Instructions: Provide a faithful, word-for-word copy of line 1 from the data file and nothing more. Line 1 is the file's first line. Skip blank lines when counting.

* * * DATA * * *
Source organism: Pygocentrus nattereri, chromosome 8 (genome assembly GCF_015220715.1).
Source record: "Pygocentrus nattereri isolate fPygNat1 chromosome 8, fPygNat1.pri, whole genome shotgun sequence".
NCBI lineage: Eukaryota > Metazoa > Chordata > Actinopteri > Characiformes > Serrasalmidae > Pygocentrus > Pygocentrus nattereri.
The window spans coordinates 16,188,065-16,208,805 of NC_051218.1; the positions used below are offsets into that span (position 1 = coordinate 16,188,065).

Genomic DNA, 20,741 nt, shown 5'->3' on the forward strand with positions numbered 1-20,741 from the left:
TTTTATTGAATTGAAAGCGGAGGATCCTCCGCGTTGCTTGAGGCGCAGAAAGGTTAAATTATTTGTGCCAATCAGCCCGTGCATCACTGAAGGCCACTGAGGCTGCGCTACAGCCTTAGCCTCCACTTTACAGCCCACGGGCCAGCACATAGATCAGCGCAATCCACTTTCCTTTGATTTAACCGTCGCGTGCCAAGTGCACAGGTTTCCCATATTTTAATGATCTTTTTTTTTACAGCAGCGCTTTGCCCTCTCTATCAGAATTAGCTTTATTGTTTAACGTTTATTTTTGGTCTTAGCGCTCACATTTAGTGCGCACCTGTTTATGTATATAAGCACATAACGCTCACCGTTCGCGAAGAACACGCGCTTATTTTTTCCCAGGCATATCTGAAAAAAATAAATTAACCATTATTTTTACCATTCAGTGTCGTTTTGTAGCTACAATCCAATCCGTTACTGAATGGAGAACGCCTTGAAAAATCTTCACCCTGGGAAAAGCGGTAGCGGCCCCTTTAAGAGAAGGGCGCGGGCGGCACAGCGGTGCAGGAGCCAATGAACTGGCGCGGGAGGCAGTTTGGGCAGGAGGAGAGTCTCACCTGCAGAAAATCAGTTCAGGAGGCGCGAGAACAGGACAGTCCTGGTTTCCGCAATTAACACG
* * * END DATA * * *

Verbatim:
Source organism: Pygocentrus nattereri, chromosome 8 (genome assembly GCF_015220715.1).